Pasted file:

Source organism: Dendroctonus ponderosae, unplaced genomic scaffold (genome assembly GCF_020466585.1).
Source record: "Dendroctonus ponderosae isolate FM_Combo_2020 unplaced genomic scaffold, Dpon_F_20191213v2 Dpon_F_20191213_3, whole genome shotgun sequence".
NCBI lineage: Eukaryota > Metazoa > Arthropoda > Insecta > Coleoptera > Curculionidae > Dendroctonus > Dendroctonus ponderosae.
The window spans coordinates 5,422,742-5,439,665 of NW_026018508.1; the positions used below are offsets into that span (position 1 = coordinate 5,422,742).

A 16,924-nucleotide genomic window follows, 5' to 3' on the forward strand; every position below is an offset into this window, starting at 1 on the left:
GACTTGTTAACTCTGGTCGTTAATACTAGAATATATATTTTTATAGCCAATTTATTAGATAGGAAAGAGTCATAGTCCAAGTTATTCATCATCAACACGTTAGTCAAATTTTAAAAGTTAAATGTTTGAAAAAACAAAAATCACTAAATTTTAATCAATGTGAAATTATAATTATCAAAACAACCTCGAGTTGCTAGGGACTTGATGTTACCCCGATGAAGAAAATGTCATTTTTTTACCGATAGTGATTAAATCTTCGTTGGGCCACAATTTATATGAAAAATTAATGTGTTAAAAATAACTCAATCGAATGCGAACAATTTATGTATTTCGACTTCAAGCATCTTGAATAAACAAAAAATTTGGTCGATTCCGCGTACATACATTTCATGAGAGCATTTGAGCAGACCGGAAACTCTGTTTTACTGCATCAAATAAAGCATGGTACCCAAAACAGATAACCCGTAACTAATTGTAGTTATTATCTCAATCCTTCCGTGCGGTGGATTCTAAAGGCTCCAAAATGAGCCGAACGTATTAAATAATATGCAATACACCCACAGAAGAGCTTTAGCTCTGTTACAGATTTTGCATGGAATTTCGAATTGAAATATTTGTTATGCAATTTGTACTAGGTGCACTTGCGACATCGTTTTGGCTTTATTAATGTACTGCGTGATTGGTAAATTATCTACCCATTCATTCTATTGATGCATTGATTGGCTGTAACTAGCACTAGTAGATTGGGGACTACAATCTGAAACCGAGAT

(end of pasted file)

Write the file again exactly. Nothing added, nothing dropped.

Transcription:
Source organism: Dendroctonus ponderosae, unplaced genomic scaffold (genome assembly GCF_020466585.1).
Source record: "Dendroctonus ponderosae isolate FM_Combo_2020 unplaced genomic scaffold, Dpon_F_20191213v2 Dpon_F_20191213_3, whole genome shotgun sequence".
NCBI lineage: Eukaryota > Metazoa > Arthropoda > Insecta > Coleoptera > Curculionidae > Dendroctonus > Dendroctonus ponderosae.
The window spans coordinates 5,422,742-5,439,665 of NW_026018508.1; the positions used below are offsets into that span (position 1 = coordinate 5,422,742).

A 16,924-nucleotide genomic window follows, 5' to 3' on the forward strand; every position below is an offset into this window, starting at 1 on the left:
GACTTGTTAACTCTGGTCGTTAATACTAGAATATATATTTTTATAGCCAATTTATTAGATAGGAAAGAGTCATAGTCCAAGTTATTCATCATCAACACGTTAGTCAAATTTTAAAAGTTAAATGTTTGAAAAAACAAAAATCACTAAATTTTAATCAATGTGAAATTATAATTATCAAAACAACCTCGAGTTGCTAGGGACTTGATGTTACCCCGATGAAGAAAATGTCATTTTTTTACCGATAGTGATTAAATCTTCGTTGGGCCACAATTTATATGAAAAATTAATGTGTTAAAAATAACTCAATCGAATGCGAACAATTTATGTATTTCGACTTCAAGCATCTTGAATAAACAAAAAATTTGGTCGATTCCGCGTACATACATTTCATGAGAGCATTTGAGCAGACCGGAAACTCTGTTTTACTGCATCAAATAAAGCATGGTACCCAAAACAGATAACCCGTAACTAATTGTAGTTATTATCTCAATCCTTCCGTGCGGTGGATTCTAAAGGCTCCAAAATGAGCCGAACGTATTAAATAATATGCAATACACCCACAGAAGAGCTTTAGCTCTGTTACAGATTTTGCATGGAATTTCGAATTGAAATATTTGTTATGCAATTTGTACTAGGTGCACTTGCGACATCGTTTTGGCTTTATTAATGTACTGCGTGATTGGTAAATTATCTACCCATTCATTCTATTGATGCATTGATTGGCTGTAACTAGCACTAGTAGATTGGGGACTACAATCTGAAACCGAGAT